FAIRMONT – On Eagles’ Wings, a non-profit organization that uses horseback riding to help people with disabilities, celebrated the completion of their new barn to house their miniature horses.
To celebrate the completion of the barn, the group invited guests to a ribbon cutting ceremony on Thursday.
Funding for the barn came from a grant from the Milan Puskar Foundation, a newly formed organization with a mission to “improve the quality of life in the state of West Virginia.”
“The Milan Puskar Foundation grant allowed us to move the miniature horses here, so that they can be on the same farm as our full-sized horses,” said Development Director Casey Conaway.
The new barn for ‘minis’ will alleviate some of the logistical challenges the group has faced. Until this barn was completed, the miniature horses lived on the family farm of Nancy Hickman, a recently retired physiotherapist.
After years of working with people and horses and certification in Hippotherapy – horseback riding used to help patients improve coordination, balance or strength – Hickman took on the role of primary caregiver for the minis.
Now that the barn is complete, the minis will leave Hickman’s farm to join the grown-ups on the 14-acre campus.
Miniature horses are not used for equestrian therapy, but rather for awareness. Known for their passivity, miniature horses can also travel easily. Outreach opportunities can include visits to hospitals, schools, libraries, or nursing homes – all places where big horses can feel a little uncomfortable.
As an example of the role of miniatures in raising awareness, a mini, Stormy, visited a local library. “It was called ‘Stories with Stormy’,” Conaway said. “It’s part of our literacy program. She doesn’t judge, so if you have trouble pronouncing certain words, she doesn’t mind.
At the ribbon cutting, Stormy took a walk with Hickman. But there’s one thing that takes Stormy away from her one adorable job – weed.
“When we’re doing therapeutic activities with it, we’re usually inside a building,” Hickman said. “She works much better indoors. If she’s near the grass, she’s not paying attention to anything else.
Stormy’s two siblings, Blue and Toby, will also soon be enjoying their new home at On Eagles’ Wings Farm.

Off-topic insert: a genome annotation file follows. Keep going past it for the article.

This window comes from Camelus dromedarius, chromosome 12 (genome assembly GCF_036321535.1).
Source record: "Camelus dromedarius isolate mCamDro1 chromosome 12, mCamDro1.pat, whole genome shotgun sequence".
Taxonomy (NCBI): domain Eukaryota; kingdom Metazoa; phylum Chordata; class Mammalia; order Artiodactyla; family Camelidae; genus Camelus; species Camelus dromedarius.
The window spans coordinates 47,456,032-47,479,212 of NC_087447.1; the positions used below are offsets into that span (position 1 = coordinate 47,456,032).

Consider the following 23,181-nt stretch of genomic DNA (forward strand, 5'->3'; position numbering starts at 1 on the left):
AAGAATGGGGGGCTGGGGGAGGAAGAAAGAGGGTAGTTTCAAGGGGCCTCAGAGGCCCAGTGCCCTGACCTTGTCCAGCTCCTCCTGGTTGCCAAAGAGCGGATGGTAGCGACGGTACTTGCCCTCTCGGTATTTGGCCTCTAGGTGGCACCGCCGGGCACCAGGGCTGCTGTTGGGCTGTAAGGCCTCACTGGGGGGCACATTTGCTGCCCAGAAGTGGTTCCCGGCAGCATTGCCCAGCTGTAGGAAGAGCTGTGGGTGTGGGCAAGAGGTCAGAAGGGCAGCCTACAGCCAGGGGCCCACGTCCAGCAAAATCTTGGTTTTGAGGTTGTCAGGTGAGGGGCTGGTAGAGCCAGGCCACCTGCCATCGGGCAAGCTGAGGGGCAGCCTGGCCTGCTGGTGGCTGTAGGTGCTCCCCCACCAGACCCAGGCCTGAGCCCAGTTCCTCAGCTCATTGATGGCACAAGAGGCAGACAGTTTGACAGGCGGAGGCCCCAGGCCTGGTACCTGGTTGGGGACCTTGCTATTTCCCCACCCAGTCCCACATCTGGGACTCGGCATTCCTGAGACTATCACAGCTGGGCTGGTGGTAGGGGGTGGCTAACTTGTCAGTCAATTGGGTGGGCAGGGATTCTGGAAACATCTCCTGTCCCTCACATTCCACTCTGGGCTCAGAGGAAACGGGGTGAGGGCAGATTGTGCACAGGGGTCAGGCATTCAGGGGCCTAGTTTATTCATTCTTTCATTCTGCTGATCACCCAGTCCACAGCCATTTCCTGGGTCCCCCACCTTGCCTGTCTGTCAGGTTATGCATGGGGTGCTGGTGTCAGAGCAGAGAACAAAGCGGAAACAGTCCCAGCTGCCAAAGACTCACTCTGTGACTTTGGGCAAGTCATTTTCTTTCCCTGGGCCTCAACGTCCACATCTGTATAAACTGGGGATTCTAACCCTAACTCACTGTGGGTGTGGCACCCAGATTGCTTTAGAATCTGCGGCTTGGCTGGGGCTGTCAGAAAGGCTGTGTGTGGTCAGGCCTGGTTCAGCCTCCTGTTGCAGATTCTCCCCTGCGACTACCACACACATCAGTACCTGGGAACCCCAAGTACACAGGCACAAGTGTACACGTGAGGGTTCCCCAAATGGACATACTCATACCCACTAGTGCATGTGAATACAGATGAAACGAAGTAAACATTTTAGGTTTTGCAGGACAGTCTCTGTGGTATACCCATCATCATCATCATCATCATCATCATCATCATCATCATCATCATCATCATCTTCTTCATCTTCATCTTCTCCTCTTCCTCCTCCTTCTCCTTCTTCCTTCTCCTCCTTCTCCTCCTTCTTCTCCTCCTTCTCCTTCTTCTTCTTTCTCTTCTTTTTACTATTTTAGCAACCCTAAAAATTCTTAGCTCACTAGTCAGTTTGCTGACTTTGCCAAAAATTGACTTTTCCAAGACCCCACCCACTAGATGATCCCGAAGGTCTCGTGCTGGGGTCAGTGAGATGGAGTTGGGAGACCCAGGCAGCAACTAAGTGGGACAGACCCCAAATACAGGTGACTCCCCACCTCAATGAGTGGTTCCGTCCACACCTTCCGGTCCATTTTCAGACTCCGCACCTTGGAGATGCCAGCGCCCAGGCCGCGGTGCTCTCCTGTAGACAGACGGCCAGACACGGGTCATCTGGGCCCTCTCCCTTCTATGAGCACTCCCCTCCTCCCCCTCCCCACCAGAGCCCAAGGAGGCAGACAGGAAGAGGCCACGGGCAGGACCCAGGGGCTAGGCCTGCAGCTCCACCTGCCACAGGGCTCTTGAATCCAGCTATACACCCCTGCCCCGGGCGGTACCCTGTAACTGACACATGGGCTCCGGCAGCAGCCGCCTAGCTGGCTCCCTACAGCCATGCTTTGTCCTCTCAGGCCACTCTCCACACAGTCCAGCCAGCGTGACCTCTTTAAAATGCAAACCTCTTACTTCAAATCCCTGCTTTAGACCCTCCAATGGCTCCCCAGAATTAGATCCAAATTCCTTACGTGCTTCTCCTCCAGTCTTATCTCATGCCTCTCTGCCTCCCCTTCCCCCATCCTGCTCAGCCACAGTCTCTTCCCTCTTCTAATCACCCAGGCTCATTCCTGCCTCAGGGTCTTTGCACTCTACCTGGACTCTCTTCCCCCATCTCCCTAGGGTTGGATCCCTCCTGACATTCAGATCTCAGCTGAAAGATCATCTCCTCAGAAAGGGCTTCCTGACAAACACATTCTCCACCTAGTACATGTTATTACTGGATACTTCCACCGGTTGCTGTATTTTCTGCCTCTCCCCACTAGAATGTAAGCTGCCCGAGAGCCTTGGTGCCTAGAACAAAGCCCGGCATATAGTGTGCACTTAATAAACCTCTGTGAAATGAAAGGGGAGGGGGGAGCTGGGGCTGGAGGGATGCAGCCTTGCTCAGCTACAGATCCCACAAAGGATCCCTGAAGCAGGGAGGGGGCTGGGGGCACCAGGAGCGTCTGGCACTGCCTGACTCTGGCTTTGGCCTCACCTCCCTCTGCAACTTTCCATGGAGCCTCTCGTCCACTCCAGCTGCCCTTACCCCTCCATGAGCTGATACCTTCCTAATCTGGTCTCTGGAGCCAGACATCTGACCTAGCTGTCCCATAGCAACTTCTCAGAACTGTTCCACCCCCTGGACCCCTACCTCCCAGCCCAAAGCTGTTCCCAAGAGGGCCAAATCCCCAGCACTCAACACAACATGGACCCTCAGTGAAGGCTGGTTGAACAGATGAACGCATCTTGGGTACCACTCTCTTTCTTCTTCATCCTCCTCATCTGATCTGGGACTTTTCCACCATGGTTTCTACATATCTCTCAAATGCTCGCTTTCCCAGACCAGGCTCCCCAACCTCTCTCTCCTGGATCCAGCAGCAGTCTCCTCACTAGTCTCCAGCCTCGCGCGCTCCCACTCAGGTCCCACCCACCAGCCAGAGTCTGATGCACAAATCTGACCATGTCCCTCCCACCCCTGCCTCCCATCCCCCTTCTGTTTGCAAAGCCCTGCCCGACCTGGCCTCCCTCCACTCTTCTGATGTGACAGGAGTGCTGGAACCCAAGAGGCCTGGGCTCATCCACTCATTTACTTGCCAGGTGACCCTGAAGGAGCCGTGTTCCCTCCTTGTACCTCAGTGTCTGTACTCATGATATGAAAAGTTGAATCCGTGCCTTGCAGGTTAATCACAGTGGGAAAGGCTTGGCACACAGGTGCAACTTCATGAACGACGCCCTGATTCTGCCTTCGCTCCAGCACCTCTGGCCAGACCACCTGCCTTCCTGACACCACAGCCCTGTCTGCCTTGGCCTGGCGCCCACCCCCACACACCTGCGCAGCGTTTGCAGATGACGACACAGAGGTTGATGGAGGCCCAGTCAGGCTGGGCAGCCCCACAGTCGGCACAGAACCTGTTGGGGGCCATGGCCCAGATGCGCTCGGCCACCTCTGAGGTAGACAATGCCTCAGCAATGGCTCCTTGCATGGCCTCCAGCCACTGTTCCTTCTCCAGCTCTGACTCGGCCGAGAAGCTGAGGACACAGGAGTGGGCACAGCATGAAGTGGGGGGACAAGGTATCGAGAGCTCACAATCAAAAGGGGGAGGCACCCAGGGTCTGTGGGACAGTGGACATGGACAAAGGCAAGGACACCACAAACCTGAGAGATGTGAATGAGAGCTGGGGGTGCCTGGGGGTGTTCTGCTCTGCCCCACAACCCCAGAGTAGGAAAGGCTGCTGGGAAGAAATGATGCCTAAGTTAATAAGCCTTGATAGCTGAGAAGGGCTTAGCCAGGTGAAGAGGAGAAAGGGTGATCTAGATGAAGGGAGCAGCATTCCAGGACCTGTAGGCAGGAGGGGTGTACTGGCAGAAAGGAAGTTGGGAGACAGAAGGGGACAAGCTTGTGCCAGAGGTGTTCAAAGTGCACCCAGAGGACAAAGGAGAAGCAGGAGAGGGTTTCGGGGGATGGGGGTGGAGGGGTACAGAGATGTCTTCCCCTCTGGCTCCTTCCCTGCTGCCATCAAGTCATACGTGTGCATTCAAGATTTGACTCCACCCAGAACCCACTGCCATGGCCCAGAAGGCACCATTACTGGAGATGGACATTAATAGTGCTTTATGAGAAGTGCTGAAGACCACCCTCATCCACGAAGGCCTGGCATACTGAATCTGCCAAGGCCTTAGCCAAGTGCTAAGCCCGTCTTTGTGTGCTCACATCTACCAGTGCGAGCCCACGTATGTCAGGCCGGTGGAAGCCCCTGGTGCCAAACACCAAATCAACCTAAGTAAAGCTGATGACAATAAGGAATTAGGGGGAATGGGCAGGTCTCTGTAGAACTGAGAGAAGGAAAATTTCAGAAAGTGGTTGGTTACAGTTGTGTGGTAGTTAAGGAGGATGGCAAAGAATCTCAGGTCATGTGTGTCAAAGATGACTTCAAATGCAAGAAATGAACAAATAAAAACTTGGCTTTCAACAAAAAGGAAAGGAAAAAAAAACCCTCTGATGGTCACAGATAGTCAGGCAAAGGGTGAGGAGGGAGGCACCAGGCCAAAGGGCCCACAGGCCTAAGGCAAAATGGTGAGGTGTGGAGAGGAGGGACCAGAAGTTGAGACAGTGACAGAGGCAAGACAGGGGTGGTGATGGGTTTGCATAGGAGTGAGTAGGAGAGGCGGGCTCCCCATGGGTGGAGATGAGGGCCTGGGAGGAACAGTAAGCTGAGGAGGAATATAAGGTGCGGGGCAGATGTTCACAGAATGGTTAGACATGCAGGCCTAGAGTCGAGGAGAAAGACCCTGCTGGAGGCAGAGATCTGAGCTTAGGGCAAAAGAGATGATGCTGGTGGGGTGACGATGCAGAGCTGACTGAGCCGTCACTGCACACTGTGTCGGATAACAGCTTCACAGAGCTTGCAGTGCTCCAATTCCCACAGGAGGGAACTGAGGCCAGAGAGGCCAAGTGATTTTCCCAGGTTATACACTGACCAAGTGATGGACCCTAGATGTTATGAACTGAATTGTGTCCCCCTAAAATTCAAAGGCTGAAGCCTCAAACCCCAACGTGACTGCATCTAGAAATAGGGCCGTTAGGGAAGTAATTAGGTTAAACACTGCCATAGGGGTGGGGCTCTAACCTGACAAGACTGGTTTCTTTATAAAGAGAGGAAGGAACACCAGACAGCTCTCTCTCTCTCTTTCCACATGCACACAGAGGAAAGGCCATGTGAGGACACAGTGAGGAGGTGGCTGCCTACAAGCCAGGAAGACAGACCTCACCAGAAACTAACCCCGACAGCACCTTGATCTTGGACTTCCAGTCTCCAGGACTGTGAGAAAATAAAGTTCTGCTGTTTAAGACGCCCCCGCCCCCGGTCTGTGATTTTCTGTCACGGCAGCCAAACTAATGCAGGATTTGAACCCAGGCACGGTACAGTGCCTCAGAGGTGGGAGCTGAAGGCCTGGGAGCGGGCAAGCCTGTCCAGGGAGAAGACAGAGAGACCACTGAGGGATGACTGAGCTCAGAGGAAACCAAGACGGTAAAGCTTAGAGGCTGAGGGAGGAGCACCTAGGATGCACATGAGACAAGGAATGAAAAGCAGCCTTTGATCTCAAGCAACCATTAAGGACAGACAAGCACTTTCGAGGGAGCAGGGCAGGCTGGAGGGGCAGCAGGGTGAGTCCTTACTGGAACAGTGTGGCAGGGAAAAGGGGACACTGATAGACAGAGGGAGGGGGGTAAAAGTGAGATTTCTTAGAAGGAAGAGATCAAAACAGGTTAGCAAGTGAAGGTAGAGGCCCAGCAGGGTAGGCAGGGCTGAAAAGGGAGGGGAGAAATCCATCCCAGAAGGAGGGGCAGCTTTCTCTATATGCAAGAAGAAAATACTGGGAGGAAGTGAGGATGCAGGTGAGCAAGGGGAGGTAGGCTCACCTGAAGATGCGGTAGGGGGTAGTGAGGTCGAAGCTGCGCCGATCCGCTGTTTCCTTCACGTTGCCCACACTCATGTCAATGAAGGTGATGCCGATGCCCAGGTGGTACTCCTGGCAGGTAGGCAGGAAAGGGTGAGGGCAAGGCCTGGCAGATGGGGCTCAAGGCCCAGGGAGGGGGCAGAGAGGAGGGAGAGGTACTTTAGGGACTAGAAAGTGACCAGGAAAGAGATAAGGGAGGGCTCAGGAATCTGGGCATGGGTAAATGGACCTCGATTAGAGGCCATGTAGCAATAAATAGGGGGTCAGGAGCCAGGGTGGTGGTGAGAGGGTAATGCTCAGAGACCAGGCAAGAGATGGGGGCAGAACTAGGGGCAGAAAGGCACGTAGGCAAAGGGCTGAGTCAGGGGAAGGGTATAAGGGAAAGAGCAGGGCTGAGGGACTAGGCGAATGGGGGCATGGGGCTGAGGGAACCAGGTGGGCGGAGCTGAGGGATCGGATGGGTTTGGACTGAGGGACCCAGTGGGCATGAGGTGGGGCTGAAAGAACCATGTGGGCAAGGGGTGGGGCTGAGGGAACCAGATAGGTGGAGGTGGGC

While awareness raising is important for the community to understand the value of Horse Assisted Therapy, the majority of the work is done in the facility with the 14 full size horses.
Horse-assisted therapy can encompass much more than horseback riding. “It’s therapeutic riding, but it’s also horse-assisted learning and mental health,” said Conaway. “Horse-assisted learning is not riding, but actually learning to ride, learning to interact with the horse while your feet are on the ground.”
Participants experience horse care by undertaking tasks such as grooming and driving. Through these horse-assisted activities, “they learn about team building, leadership development and character development,” said Conaway.
“We provide these services to people with cognitive, physical or psychosocial disabilities,” said Conaway. “At any point in our lives, any of us could go through a season when we needed such help. “
As research into equine assisted therapy continues to develop, published data indicates benefits on several levels. For example, the pace of a horse’s step can be calming for a rider. Leading a horse while walking can help with balance. And, probably the most important and well-known is the relationship that is built between a person and a horse. Horses are known for their gentleness, sensitivity and insight. These traits help people with psychosocial disabilities.
The Executive Director of the Milan Puskar Foundation, Lori Maynard, was on hand to share the celebration.
“Our foundation was just launched in January 2020,” Maynard said. “Casey asked me if I could go out and visit the place, so I did. She had talked about the basic things they needed, like shoes for the horses, and I said, “What is your great need? And she said a barn for miniature horses.
“I asked him to get me the numbers and let me present them to the board,” Maynard said. “So the advice went with [the barn], thinking it would have the most impact. They needed $ 44,000, and that covered it.
“These horses make things stand out in people,” Maynard said. “Stormy was working with a stroke victim who hadn’t spoken, and Stormy rested her head on the woman and made her say her first word. And how the children react. They learn so much more than horses.
“It’s a great organization. Everyone is so passionate about it.
Passion is certainly at the rendezvous at On Eagles’ Wings. Stephanie VanGilder is one of the many instructors at the facility. “It’s the career that has always interested me,” said VanGilder. “I just never knew where to start, so here it is, it was in the woods right in my backyard. “
VanGilder spent her childhood riding horses and said she “always loved” them. She is part of the PATH (Professional Association of Therapeutic Riding) program and obtained her certification as a Therapeutic Riding Instructor in August 2020.
“I’ve always loved helping others and I’ve always loved horses,” said VanGilder, “so it’s a great job for me.”